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Take One Giant Leap to the Moon with New Augmented Reality Apps

Apollo 11 astronauts Michael Collins, Buzz Aldrin and Neil Armstrong travel to the Saturn V rocket, ready to lift off and head for the moon.
Apollo 11 astronauts Michael Collins, Buzz Aldrin and Neil Armstrong travel to the Saturn V rocket, ready to lift off and head for the moon.
(Image: © NASA)

If you weren't born when the first crewed moon-landing mission launched — or you want to relive the experience — check out USA Today's two augmented reality apps that will bring you step by step through history.

The Apollo 11 mission marked the first time astronauts, NASA's Neil Armstrong and Buzz Aldrin, set foot on the moon, landing on July 20, 1969.

USA Today will publish an eight-day "live" broadcast of the Apollo 11 mission between July 16 and 24, coinciding exactly with the moonbound mission's real-time milestones 50 years ago. You can follow the broadcast on the 321 Launch app, which is available in the App Store for Apple devices or on Google Play for Android.

Related: Apollo 11 at 50: A Complete Guide to the Historic Moon Landing Mission

The newspaper will also offer an augmented reality app on the USA Today app. Starting July 9, the app will show off the mighty Saturn V rocket, the 363-foot (110 meters) behemoth of a booster that brought crews of three people to the moon's neighborhood. Users will learn about every stage of the launch sequence and about the crewed and uncrewed launches of the rocket.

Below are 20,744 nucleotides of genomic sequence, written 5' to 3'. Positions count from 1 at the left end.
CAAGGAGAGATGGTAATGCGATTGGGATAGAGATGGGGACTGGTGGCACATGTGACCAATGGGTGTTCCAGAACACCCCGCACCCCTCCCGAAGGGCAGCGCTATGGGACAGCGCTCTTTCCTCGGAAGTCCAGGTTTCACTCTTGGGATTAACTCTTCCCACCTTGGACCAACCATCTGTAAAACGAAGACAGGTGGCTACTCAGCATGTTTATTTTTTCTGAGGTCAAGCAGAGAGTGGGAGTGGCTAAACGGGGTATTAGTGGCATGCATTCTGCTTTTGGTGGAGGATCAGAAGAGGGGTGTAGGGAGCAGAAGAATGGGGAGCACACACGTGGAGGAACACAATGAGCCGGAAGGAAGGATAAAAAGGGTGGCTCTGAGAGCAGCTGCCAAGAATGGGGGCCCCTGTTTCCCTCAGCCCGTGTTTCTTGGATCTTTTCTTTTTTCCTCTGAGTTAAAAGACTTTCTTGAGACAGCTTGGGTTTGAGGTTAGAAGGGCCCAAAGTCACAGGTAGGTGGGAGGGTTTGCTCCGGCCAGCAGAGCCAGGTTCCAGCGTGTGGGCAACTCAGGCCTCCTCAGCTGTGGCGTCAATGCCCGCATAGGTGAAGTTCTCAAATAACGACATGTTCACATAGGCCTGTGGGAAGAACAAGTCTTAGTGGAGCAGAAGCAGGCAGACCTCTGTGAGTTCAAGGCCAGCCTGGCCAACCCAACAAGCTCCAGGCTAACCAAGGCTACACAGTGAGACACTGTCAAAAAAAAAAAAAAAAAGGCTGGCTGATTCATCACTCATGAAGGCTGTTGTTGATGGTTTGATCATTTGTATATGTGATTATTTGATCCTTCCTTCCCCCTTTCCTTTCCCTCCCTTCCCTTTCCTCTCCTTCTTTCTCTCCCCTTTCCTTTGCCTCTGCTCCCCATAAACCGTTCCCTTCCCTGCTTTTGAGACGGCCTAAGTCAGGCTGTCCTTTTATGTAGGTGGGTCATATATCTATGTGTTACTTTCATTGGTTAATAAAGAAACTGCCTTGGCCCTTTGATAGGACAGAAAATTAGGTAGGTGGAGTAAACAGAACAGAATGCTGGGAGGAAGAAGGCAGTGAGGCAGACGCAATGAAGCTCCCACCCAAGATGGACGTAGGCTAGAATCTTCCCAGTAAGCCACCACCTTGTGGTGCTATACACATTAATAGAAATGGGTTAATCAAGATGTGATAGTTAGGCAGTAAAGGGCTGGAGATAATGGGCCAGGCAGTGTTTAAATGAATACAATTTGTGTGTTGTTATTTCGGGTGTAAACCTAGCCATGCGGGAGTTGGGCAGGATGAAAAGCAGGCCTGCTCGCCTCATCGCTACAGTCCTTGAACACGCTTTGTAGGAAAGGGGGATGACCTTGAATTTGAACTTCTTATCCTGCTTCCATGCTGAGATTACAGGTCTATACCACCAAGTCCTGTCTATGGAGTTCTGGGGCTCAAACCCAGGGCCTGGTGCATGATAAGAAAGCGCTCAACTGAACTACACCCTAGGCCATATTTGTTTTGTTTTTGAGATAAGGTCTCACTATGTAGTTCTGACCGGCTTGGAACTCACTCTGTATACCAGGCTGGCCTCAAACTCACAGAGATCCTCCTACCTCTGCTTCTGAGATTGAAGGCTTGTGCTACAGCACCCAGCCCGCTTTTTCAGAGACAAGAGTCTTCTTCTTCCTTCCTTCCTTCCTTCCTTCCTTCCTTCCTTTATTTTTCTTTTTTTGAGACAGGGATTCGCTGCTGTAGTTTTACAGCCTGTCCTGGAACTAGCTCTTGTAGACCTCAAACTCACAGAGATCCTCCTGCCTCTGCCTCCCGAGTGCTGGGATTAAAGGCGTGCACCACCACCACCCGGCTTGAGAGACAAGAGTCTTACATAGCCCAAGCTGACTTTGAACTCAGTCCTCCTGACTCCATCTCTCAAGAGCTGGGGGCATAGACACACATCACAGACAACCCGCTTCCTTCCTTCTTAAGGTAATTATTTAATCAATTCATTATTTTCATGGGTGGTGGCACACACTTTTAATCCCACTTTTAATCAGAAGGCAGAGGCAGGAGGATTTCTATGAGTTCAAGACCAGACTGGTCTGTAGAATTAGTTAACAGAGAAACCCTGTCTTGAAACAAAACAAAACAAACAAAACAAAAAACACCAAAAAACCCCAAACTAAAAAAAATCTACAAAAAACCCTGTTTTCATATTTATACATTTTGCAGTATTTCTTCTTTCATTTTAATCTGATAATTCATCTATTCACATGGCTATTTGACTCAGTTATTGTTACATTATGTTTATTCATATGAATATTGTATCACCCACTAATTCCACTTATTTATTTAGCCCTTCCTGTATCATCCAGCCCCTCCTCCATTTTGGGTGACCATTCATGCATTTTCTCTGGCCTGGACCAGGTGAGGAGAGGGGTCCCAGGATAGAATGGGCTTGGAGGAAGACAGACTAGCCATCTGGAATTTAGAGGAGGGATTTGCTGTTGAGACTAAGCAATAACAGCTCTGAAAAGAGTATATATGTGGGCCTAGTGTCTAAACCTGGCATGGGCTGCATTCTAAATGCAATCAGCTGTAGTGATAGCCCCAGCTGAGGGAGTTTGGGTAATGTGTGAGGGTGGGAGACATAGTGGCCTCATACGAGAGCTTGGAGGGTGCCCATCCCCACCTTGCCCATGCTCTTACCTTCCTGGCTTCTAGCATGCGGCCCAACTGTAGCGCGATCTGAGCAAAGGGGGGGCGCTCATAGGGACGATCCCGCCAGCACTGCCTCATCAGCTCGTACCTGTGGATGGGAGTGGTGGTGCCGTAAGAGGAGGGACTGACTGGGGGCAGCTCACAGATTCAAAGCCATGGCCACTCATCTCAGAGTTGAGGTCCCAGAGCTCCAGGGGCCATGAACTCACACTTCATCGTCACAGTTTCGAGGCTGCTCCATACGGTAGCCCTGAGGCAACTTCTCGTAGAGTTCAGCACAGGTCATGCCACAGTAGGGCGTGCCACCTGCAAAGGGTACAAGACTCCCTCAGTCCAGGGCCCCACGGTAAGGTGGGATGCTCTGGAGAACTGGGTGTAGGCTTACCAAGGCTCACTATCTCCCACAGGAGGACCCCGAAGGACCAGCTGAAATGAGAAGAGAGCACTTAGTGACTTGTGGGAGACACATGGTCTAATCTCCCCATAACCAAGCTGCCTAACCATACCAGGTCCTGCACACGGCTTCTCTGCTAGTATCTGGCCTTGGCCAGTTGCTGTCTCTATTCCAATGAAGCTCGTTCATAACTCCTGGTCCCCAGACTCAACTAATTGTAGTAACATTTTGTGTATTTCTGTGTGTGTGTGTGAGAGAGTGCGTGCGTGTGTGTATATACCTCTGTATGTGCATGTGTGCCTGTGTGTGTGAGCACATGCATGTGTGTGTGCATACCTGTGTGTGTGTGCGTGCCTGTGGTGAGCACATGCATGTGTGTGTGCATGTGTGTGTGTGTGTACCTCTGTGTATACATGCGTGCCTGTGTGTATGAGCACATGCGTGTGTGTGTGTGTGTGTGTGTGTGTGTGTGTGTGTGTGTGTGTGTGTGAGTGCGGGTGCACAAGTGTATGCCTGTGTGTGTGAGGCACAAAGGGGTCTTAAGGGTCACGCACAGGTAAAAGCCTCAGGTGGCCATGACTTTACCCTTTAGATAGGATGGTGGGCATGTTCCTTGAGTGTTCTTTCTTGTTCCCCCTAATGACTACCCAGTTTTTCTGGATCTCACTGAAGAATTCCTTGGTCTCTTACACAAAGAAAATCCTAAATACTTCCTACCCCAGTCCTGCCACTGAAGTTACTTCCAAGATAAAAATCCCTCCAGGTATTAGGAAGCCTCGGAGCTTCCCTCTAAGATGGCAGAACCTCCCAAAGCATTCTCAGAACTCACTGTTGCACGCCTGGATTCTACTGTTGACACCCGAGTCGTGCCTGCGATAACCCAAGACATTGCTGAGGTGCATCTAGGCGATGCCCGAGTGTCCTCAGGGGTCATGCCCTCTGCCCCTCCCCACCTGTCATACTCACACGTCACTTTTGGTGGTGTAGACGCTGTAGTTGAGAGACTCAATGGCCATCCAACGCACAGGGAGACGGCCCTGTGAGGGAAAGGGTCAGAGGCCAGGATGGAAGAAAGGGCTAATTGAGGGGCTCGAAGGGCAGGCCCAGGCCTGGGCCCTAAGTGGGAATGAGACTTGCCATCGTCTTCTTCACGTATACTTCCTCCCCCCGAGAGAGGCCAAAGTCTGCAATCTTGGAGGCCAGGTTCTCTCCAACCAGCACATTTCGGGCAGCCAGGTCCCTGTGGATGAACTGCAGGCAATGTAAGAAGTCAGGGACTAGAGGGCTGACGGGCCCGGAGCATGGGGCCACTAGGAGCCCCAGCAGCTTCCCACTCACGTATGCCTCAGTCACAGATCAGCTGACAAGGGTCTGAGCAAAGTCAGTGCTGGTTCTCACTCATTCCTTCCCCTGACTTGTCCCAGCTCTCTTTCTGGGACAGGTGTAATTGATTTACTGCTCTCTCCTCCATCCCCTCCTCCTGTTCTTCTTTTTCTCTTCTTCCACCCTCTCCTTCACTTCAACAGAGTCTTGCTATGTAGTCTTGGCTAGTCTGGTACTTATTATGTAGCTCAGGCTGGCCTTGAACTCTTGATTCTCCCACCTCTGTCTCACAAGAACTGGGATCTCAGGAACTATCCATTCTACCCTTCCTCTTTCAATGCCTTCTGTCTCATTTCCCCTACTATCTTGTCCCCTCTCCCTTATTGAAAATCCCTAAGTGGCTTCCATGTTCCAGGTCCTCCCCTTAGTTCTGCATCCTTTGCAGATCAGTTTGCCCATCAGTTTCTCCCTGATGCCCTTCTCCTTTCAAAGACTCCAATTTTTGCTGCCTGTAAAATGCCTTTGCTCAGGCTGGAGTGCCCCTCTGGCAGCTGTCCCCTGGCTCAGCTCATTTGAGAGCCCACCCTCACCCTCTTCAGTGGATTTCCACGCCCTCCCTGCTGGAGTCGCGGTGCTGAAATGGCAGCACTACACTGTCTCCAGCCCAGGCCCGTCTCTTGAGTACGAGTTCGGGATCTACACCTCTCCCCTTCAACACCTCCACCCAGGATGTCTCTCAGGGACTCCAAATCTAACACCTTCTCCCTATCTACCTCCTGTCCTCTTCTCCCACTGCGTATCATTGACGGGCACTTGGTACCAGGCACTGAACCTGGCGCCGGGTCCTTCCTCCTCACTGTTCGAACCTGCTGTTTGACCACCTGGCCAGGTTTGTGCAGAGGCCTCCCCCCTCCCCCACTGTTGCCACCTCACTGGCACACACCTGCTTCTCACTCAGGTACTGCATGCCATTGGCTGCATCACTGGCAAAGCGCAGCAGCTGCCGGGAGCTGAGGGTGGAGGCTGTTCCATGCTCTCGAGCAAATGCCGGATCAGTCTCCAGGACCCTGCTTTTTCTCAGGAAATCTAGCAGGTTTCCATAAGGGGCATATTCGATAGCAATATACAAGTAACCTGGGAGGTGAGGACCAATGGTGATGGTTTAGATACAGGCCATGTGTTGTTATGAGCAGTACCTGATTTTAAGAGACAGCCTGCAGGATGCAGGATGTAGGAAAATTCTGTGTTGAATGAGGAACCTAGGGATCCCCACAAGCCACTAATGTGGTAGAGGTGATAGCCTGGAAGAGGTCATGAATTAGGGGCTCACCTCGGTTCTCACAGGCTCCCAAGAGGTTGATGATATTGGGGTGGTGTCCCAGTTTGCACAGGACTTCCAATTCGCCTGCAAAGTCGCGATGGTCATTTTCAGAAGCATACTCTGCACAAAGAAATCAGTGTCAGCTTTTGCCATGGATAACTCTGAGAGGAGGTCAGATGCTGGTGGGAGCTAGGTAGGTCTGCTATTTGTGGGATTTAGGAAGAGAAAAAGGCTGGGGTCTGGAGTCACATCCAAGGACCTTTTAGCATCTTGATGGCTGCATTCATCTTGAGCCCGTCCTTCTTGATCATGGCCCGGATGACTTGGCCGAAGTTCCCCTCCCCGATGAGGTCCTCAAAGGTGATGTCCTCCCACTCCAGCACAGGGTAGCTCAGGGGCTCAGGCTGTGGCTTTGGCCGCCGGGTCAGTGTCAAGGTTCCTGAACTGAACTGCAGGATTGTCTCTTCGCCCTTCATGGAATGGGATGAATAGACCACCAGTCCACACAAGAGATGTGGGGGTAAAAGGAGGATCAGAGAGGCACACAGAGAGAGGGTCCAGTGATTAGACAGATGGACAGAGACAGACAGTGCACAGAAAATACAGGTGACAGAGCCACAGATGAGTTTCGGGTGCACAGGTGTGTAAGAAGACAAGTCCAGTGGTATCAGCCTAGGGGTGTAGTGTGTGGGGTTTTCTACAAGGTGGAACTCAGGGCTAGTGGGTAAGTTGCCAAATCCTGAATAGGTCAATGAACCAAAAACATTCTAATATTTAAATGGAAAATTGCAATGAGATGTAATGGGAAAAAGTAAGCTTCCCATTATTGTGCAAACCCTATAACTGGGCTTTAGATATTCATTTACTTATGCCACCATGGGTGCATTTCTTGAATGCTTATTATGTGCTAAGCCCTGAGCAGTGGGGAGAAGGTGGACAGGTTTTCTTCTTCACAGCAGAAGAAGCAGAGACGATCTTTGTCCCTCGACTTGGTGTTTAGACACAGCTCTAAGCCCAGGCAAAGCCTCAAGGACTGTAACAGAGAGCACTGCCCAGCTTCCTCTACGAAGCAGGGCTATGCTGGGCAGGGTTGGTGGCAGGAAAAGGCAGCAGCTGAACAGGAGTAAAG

As the 50th anniversary approaches, worldwide celebrations have marked Apollo 11's mission (which took place 13 years before USA Today's 1982 founding). The mission saw Armstrong and Aldrin walk safely on the moon's surface, with fellow astronaut Michael Collins performing lunar science from orbit.

Apollo 11 kicked off six additional moon landing attempts, with five more succeeding; the Apollo 13 mission aborted en route to the moon after an explosion, but the craft returned to Earth safely.

NASA is looking to return humans to the moon for the first time since 1972, now targeting 2024 for the mission, at the directive of President Donald Trump's administration

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